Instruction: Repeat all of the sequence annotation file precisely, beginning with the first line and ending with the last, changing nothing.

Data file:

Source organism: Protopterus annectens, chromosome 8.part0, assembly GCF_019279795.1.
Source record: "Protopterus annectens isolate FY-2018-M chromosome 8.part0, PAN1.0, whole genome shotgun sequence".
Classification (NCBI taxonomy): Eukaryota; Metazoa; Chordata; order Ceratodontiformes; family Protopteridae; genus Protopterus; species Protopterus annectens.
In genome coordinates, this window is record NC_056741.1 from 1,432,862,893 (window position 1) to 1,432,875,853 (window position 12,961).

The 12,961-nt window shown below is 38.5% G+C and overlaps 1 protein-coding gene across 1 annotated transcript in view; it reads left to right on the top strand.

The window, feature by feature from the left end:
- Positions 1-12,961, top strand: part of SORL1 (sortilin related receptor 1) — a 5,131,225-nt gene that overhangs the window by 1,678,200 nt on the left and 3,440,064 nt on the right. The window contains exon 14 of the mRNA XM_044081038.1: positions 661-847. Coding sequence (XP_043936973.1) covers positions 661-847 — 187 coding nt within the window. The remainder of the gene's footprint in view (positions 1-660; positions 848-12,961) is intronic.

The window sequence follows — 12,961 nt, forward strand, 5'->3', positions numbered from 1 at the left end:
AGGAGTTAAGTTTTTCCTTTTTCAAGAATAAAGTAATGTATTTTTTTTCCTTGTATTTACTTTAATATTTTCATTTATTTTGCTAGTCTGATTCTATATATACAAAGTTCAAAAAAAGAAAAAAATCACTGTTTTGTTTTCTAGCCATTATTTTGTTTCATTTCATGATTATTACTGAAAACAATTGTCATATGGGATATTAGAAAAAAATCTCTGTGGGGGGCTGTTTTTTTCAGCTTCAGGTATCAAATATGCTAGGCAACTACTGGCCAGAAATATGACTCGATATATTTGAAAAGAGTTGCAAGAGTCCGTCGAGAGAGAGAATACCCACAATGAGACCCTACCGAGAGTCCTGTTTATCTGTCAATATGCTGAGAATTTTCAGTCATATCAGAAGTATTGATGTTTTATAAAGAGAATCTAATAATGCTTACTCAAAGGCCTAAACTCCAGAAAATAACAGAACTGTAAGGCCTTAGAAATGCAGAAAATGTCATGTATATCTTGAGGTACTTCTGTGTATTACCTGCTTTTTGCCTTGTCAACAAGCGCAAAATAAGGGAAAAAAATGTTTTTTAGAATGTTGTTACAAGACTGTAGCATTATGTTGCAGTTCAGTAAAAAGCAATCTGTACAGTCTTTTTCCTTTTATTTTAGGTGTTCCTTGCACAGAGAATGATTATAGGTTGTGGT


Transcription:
Source organism: Protopterus annectens, chromosome 8.part0, assembly GCF_019279795.1.
Source record: "Protopterus annectens isolate FY-2018-M chromosome 8.part0, PAN1.0, whole genome shotgun sequence".
Classification (NCBI taxonomy): Eukaryota; Metazoa; Chordata; order Ceratodontiformes; family Protopteridae; genus Protopterus; species Protopterus annectens.
In genome coordinates, this window is record NC_056741.1 from 1,432,862,893 (window position 1) to 1,432,875,853 (window position 12,961).

The 12,961-nt window shown below is 38.5% G+C and overlaps 1 protein-coding gene across 1 annotated transcript in view; it reads left to right on the top strand.

The window, feature by feature from the left end:
- Positions 1-12,961, top strand: part of SORL1 (sortilin related receptor 1) — a 5,131,225-nt gene that overhangs the window by 1,678,200 nt on the left and 3,440,064 nt on the right. The window contains exon 14 of the mRNA XM_044081038.1: positions 661-847. Coding sequence (XP_043936973.1) covers positions 661-847 — 187 coding nt within the window. The remainder of the gene's footprint in view (positions 1-660; positions 848-12,961) is intronic.

The window sequence follows — 12,961 nt, forward strand, 5'->3', positions numbered from 1 at the left end:
AGGAGTTAAGTTTTTCCTTTTTCAAGAATAAAGTAATGTATTTTTTTTCCTTGTATTTACTTTAATATTTTCATTTATTTTGCTAGTCTGATTCTATATATACAAAGTTCAAAAAAAGAAAAAAATCACTGTTTTGTTTTCTAGCCATTATTTTGTTTCATTTCATGATTATTACTGAAAACAATTGTCATATGGGATATTAGAAAAAAATCTCTGTGGGGGGCTGTTTTTTTCAGCTTCAGGTATCAAATATGCTAGGCAACTACTGGCCAGAAATATGACTCGATATATTTGAAAAGAGTTGCAAGAGTCCGTCGAGAGAGAGAATACCCACAATGAGACCCTACCGAGAGTCCTGTTTATCTGTCAATATGCTGAGAATTTTCAGTCATATCAGAAGTATTGATGTTTTATAAAGAGAATCTAATAATGCTTACTCAAAGGCCTAAACTCCAGAAAATAACAGAACTGTAAGGCCTTAGAAATGCAGAAAATGTCATGTATATCTTGAGGTACTTCTGTGTATTACCTGCTTTTTGCCTTGTCAACAAGCGCAAAATAAGGGAAAAAAATGTTTTTTAGAATGTTGTTACAAGACTGTAGCATTATGTTGCAGTTCAGTAAAAAGCAATCTGTACAGTCTTTTTCCTTTTATTTTAGGTGTTCCTTGCACAGAGAATGATTATAGGTTGTGGT